No announcement yet.

The Cedars of Long Island

  • Filter
  • Time
  • Show
Clear All
new posts

  • The Cedars of Long Island

    There's a small stand of old growth cedars on Long Island. Surprising, because the island has been logged several times. The local natives could have used them for dugout canoes because some are ten feet in diameter at the base. But there they are, after all these years. Not many people have seen them 'cause it's over three miles of hiking from the nearest access point.

    What are you talking about Phil? There are no old growth cedars on Long Island, New York!

    Yes, I'm leaving out an important detail. This Long Island is in Willapa Bay, Washington. The south end of the island is about 100 yards from US 101, but the cedars are near the north end. You could get close by boat, but watch out for the tides! Willapa Bay becomes a vast mud flat at low tide. It is famous for its oysters.

    You mean they grow oysters on the west coast?


  • #2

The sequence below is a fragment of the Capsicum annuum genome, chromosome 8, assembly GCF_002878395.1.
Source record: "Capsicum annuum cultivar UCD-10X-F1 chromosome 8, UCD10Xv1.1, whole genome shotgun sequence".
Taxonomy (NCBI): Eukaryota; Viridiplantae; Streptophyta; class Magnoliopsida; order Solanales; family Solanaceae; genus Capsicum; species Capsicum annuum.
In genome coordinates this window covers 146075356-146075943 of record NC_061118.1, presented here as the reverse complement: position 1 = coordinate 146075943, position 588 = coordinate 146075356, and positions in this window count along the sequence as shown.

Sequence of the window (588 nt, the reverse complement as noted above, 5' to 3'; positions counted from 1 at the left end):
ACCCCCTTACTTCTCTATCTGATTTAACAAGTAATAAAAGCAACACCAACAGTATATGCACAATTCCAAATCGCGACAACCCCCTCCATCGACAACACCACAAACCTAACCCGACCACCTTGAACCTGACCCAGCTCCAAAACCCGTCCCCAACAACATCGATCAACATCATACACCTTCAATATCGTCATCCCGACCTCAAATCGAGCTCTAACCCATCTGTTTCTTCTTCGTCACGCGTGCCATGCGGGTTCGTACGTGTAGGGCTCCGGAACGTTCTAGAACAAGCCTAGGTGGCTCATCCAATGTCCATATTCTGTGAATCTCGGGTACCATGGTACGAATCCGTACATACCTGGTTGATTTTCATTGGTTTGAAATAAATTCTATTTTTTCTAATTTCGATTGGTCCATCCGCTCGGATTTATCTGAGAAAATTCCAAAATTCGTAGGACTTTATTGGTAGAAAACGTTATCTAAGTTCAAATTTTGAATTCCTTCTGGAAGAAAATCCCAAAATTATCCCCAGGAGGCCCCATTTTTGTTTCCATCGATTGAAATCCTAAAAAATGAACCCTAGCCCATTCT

Sometimes, big old cedars were left alive so that they could be continually harvested for wood sheets and bark strips for cord and basketry, as examples.
    Even north on Haida Gwaii, the kids are now doing school field trips to learn how to peel bark and weave waterproof hats.

    I'll bet some of the Long Island WRC trees are marked with evidence of cultural modifications.

    In Hilary Stewart's book: Cedar, there's a great diversity of useful products made from living trees.

    There's old growth 95km west of my place, a region called "The Ancient Forest." Inland temperate rain forest.
    The WRC are not as big as the ones on the coast but, the place has not been burnt for more than 4,000 years.
    It's all set up, even with wheel-chair accessible walkways.


    • #3
      Yes, Robson Valley, I'm quite familiar with Hilary Stewart's book and the First Nations methods of removing useful materials from living trees. I don't remember seeing any evidence of such practices on these trees.


      • #4
        Good. More of us need to be aware of the past. If there's no cultural modifications, might have been
        just too far away as you describe,

        Interesting as we have so few patches of Old Growth WRC, scattered all over the province.

        The Ancient Forest near me needs more display of ethnic activities. I think that's in the works.